Kid-friendly activities are a big topic for my husband and me because we’re lucky enough to have four young grandsons who are a regular part of our lives. We’re always looking for ways to engage them, and often this means luring them away from the glow of screens! This is particularly true as the weather turns cooler and the days get shorter. I know that many of you face the same struggle, so I wanted to share five free, simple and fresh strategies to encourage screen-free play:
Strategy #1: Use Water Play
Kids love water play of any kind. You don’t have to have access to a swimming pool for them to enjoy the natural pleasures of playing with water. Buckets, kiddie pools, bathtubs, and sinks are all ways to get kids engaged in water play. Give them some little containers and objects so they can experiment with floating and pouring. One of our grandsons could easily spend an hour playing at the sink!
Of course, water can be a drowning, slipping, and burning hazard, so make sure your kids have an age-appropriate level of supervision when they’re around water.
Strategy #2: Model Curiosity
Kids are imitators and want to be like the adults that love them. Kids are also naturally curious. One way to keep them off screens is to model curiosity. It’s great to talk and explain things to children, but sometimes just quietly leading them to an activity works best and avoids power struggles.
For example, the other day, Wolfie, one of my grandsons, was on the iPad. When I suggested he turn it off, he wasn’t interested. (Surprise, right?) I decided to switch things up by telling him that I was going out to the garden to work and he could come if he wanted. I went out, and in about two minutes, Wolfie was out there with me and we were talking about the birds we heard, and he wanted to help me in the garden. Then Wolfie was off playing an imaginary game in the grass. Score!
Another time recently, the boys were all fussing about what to do, and my husband quietly got on the floor and started building something with Legos. Pretty soon, all the boys were on the floor playing with Legos. He then backed away, and they continued to play for another hour. Score again!
Strategy #3: Bake & Cook with Kids
Kids love mixing ingredients and preparing food. Cooking and baking are a great way to teach them about where their food comes from. They can also learn things like measuring, counting, patience, safety, and cleanup. Remind yourself of these benefits when you’re otherwise cringing over the extra mess that kids tend to make in the kitchen! It’s worth it—I promise.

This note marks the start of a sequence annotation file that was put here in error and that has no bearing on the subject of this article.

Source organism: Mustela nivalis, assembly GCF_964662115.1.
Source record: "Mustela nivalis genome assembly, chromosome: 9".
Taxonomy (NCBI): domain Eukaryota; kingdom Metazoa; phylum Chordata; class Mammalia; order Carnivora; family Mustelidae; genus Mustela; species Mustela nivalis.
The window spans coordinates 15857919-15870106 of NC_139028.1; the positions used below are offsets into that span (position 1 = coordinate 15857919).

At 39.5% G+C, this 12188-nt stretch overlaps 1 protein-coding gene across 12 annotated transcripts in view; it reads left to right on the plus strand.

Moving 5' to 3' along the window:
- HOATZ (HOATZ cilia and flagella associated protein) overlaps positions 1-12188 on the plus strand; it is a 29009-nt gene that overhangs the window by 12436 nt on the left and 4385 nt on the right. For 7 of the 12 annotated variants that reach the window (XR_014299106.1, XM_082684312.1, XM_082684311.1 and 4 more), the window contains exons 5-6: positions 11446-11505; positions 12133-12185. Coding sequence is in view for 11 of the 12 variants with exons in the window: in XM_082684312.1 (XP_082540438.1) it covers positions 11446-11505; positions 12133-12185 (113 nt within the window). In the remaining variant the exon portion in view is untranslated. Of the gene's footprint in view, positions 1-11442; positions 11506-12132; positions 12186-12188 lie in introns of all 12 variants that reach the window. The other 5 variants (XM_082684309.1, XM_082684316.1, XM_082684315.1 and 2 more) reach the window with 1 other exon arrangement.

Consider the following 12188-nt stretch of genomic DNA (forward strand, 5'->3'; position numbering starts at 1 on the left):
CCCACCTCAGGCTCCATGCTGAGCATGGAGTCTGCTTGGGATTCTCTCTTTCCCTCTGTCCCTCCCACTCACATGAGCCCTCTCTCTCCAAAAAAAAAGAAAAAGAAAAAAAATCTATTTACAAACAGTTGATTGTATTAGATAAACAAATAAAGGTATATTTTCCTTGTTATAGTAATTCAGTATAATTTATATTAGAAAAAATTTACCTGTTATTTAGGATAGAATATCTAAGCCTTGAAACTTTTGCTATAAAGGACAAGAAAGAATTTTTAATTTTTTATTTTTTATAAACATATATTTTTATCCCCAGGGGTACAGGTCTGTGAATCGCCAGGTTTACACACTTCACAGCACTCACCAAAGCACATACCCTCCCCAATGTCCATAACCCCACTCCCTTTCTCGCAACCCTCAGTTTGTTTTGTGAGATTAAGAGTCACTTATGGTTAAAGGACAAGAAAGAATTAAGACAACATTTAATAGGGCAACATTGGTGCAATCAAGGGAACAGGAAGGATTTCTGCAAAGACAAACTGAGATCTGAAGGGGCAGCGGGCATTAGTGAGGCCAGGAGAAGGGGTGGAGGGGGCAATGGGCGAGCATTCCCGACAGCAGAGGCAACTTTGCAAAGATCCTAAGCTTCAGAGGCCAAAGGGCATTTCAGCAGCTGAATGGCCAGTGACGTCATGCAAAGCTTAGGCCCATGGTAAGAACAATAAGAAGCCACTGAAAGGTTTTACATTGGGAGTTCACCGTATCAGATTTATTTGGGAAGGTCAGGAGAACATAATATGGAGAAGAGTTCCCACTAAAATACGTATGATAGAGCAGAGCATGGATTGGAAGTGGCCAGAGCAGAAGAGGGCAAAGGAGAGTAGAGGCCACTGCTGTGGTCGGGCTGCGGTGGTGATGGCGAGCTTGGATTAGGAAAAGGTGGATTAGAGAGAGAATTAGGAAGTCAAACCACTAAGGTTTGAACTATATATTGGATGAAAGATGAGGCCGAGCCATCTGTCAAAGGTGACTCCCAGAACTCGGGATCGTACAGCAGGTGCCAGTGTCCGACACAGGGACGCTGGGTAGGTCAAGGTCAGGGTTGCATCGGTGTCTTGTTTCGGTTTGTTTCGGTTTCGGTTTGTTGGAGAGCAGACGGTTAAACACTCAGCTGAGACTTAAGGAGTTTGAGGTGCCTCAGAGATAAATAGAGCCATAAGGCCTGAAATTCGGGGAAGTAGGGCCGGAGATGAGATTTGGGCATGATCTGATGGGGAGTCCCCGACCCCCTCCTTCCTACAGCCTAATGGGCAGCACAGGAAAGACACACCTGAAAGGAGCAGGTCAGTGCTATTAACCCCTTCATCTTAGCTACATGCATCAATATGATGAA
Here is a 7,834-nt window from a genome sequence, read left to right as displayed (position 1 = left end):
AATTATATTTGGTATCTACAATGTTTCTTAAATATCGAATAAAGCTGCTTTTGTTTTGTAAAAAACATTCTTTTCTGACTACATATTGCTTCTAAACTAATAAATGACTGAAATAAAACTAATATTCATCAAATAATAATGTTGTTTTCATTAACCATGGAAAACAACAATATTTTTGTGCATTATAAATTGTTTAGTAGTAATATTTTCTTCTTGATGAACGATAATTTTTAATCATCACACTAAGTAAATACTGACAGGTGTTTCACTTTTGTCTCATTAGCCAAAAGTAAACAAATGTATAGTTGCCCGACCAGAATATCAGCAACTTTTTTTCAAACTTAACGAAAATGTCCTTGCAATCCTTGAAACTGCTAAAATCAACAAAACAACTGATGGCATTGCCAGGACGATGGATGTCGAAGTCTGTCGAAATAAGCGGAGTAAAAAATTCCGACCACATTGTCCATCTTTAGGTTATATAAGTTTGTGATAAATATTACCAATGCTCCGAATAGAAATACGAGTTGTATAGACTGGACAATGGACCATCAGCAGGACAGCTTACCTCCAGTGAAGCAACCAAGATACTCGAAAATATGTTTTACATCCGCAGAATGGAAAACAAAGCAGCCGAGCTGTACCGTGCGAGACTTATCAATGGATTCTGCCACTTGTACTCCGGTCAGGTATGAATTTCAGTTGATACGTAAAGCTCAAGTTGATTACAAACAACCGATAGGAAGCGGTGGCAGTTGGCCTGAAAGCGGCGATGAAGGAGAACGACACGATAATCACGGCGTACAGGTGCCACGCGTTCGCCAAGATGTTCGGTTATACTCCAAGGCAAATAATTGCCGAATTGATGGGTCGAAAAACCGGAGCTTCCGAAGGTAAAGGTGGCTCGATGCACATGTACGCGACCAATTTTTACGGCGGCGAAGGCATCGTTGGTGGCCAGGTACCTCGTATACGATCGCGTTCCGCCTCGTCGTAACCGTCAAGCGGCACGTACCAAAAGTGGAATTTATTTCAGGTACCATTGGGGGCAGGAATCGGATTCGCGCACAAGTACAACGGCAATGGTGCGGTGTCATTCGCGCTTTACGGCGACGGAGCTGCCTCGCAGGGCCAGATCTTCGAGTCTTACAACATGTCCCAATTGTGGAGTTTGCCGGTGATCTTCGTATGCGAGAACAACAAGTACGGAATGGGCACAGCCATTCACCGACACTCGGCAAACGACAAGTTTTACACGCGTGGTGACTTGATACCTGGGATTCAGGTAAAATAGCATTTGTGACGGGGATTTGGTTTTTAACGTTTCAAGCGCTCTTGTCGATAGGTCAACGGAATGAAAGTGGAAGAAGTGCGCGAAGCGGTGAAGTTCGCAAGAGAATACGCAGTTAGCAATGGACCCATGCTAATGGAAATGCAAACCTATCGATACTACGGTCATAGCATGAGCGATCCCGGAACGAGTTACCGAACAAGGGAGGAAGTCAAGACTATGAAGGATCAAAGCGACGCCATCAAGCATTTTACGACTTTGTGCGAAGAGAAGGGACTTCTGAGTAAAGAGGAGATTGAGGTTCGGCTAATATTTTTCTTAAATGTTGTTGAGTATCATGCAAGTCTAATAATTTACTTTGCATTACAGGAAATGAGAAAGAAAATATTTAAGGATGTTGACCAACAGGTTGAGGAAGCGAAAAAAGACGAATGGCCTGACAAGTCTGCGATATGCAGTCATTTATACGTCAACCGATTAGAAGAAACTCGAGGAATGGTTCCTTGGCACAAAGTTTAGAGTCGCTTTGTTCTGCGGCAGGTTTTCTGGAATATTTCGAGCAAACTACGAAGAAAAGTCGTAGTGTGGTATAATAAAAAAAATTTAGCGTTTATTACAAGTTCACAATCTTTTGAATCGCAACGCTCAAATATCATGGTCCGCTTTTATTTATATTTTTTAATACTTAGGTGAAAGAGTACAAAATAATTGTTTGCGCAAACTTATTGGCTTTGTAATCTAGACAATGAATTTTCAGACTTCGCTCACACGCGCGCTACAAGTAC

Almost any recipe involves at least a couple of tasks that are safe and simple enough for kids to do. Recently, we made oatmeal muffins with Wolfie. He loved the whole process– mixing, baking, and eating (of course!). He also loved having muffins to enjoy later in his lunchbox. Comment below if you’d like me to share the healthy recipe we used.
Strategy #4: Do Simple Arts & Crafts
You don’t have to hit up Pinterest to organize a spectacular art or craft project. (That’s great, but it but can be overwhelming!).
Just setting up a table with simple art materials and beginning to use them with your kids will often get them excited. Remember that as your kids get older, their attention span grows, so they’ll sit for longer periods and create independently.
One of my favorite materials is bees wax crayons because of they are made from bees wax and their colors are more vibrant. I love the block crayons for little ones because they’re easier to grip. The bees wax stick crayons are nice too and don’t break as easily as regular crayons. For younger children, modeling drawing works well as you sit and create, they will join in. With the block crayons, you can just play with colors and shapes and not be overly concerned with details.
Strategy #5: Spend Time in Nature and Gather Some Treasures
Okay, I admit, this isn’t a fresh strategy—I’ve blogged about five outdoor activities to help children avoid screen time and strategies for winter play. I’m a bit obsessed with nature play, and because it’s one of my go-to strategies for engaging kids, I couldn’t help but include it here again.
Kids love being outdoors, whether it’s the woods, the ocean, a riverbank, a park, a neighborhood, the mountains, a meadow, or a city street. Kids have a way of finding their own games to play outdoors. Fall in particular is perfect for gathering acorns, pinecones, and leaves.
Bonus for parents: Children will go to bed easier and sleep better after getting lots of fresh air! Try this and you will see how much better they behave indoors and how much easier bedtime is. They’ll also probably get sick less, too.
Please share some easy things you do with your kids to keep them off of screens.
To your health,
P.S. No wonder Wolfie likes looking at screens, when this is what his parents were doing during a recent trip to the circus!
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